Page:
# limits of functions and sequences

• Feb 18th 2011, 08:32 AM
oblixps
limits of functions and sequences
let f be a function defined on E, a subset of R^n. lim (x -> x0) sup f(x) = M if and only if there exists a sequence {x_n} in E such that x_n -> x0 and f(x_k) -> M. how would you prove this fact? i thought that for a limit to exist it can approach the limit point from any direction, but this says that if you approach from one direction then the limit exists?
• Feb 18th 2011, 10:12 AM
tonio
Quote:

Originally Posted by oblixps
let f be a function defined on E, a subset of R^n. lim (x -> x0) sup f(x) = M if and only if there exists a sequence {x_n} in E such that x_n -> x0 and f(x_k) -> M. how would you prove this fact? i thought that for a limit to exist it can approach the limit point from any direction, but this says that if you approach from one direction then the limit exists?

What does "lim (x -> x0) sup f(x) = M" mean, anyway? The lim supremum or

infimum exists for sequences, not for functions (as far as I am aware), so what does that mean?

Tonio
• Feb 20th 2011, 04:38 PM
oblixps
my book defines it as: Let f be defined on E in R^n and let x_0 be a limit point of E. Let B'(x_0,δ) denote the punctured ball with center x_0 and radius δ and let M(x_0,δ) = sup (f(x)) when x is in the intersection of B'(x_0,δ) and E. We define lim(x -> x_0) sup f(x) = lim (δ->0) M(x_0,δ).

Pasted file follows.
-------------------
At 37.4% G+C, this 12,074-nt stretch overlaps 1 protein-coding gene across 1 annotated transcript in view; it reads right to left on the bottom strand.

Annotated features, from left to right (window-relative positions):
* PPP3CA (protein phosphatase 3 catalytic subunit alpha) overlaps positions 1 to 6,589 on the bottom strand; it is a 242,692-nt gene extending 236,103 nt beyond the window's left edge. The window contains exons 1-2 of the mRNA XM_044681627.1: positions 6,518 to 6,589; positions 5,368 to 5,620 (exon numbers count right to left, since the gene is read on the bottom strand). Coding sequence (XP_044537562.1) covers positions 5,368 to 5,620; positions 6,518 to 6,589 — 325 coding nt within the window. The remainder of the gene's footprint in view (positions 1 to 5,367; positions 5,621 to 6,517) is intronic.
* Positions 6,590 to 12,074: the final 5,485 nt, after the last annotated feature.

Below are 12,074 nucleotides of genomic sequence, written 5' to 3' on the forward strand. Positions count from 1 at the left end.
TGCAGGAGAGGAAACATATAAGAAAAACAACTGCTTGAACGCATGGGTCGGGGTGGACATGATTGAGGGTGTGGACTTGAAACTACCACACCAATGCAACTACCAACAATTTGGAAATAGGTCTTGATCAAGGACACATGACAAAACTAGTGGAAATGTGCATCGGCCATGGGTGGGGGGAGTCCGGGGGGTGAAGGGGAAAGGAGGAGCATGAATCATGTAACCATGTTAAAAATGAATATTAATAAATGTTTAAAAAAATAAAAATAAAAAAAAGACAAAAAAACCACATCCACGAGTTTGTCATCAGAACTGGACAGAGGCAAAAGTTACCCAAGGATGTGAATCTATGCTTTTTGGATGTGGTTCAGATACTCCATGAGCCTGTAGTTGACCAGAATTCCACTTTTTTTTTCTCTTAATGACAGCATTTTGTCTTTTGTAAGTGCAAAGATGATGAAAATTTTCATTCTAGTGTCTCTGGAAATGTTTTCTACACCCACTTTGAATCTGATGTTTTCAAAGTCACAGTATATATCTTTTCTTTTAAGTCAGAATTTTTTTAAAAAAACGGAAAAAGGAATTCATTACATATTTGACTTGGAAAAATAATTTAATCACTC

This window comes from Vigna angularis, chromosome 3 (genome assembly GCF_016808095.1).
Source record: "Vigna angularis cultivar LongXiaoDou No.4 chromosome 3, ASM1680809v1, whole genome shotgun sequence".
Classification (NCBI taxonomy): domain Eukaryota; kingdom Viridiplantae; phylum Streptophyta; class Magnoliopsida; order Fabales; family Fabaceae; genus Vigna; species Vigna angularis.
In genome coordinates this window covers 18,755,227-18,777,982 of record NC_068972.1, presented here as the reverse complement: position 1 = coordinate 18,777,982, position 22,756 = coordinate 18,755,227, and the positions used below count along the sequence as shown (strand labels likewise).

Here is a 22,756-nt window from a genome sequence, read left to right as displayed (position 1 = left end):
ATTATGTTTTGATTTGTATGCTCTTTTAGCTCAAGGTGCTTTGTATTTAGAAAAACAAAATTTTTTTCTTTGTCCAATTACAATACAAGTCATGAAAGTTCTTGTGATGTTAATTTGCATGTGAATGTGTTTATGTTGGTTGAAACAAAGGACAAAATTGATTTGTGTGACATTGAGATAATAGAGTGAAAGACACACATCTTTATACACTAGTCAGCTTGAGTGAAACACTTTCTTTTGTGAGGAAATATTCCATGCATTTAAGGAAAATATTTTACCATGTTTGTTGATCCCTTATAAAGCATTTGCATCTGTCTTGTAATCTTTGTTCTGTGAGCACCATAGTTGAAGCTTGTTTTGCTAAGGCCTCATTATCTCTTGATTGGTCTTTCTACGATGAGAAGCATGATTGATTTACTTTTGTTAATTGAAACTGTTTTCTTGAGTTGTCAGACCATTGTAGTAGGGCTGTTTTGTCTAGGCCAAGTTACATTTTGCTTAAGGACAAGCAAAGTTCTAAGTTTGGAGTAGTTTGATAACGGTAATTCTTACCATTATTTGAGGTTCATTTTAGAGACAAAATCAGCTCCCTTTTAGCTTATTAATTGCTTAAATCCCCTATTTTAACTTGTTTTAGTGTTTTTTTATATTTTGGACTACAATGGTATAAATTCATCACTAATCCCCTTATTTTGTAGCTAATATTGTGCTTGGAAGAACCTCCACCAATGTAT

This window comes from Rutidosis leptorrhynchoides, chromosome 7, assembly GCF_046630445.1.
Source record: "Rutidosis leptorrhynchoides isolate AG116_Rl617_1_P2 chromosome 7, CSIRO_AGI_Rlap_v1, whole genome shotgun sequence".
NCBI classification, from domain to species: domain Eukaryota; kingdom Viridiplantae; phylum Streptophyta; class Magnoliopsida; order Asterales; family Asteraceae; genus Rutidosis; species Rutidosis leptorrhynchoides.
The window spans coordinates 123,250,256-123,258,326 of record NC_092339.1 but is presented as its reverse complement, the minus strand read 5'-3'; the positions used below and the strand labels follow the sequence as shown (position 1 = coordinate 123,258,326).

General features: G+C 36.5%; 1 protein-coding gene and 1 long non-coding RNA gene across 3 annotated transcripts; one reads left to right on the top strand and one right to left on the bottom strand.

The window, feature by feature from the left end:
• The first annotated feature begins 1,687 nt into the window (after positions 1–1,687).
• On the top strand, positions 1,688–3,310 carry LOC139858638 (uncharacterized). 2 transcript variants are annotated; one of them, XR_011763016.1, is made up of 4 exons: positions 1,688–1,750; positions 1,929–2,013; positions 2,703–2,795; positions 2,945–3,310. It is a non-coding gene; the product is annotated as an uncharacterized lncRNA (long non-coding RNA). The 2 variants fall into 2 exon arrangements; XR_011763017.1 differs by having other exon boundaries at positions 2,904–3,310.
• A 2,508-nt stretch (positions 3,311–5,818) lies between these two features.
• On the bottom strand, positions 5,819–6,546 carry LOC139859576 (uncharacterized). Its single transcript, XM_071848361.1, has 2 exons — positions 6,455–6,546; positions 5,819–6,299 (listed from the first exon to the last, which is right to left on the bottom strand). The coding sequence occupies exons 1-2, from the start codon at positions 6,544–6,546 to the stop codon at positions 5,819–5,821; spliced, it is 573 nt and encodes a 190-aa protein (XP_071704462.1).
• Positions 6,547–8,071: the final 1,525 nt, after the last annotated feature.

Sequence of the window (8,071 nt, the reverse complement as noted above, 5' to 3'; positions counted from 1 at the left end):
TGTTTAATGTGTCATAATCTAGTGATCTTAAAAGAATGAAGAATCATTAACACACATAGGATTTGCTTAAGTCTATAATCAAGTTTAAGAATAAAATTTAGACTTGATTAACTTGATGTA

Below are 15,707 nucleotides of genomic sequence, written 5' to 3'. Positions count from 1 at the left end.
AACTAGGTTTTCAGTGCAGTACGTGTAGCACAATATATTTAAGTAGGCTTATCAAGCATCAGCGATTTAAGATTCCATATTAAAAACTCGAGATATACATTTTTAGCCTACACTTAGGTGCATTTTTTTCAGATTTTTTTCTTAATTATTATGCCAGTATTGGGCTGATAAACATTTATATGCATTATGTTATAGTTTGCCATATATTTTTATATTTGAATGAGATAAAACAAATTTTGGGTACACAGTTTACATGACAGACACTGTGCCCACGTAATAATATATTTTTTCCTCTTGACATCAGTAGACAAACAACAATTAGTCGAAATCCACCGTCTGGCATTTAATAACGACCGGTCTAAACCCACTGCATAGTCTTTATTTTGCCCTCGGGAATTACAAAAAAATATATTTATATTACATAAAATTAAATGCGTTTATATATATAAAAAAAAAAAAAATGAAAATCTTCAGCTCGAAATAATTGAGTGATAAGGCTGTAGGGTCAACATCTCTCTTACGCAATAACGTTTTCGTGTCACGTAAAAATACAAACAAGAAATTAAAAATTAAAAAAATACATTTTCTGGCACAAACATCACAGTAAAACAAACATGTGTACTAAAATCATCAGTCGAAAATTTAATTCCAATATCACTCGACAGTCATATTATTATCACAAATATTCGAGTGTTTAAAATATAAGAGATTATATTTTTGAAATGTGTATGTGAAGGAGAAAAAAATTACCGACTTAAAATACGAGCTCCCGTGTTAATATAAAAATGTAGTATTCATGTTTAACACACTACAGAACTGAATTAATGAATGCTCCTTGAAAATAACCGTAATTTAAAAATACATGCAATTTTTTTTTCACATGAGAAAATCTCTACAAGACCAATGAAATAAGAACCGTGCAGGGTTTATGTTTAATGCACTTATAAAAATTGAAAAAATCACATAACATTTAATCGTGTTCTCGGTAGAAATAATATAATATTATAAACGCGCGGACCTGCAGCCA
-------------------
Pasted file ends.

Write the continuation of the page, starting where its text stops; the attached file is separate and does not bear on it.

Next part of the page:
so to prove the => direction where we assume that lim(x->x_0)supf(x) = M, i started with |sup f(x) - M| < ε when |x-x_0|< r where |r|< δ. (i replaced the δ in the definition of B'(x_0,δ) with r instead to make things less confusing). then let there be a sequence {x_k} such that |x_k - x_0|< δ when k > some K. this implies that |x_k - x_0|< r which means that |sup f(x_k) - M|< ε. |f(x_k) - M|</= |sup f(x_k) - M| < ε so this shows that f(x_k) -> M.

is this reasoning correct? are there any places where my logic is not entirely precise or is incorrect? thanks.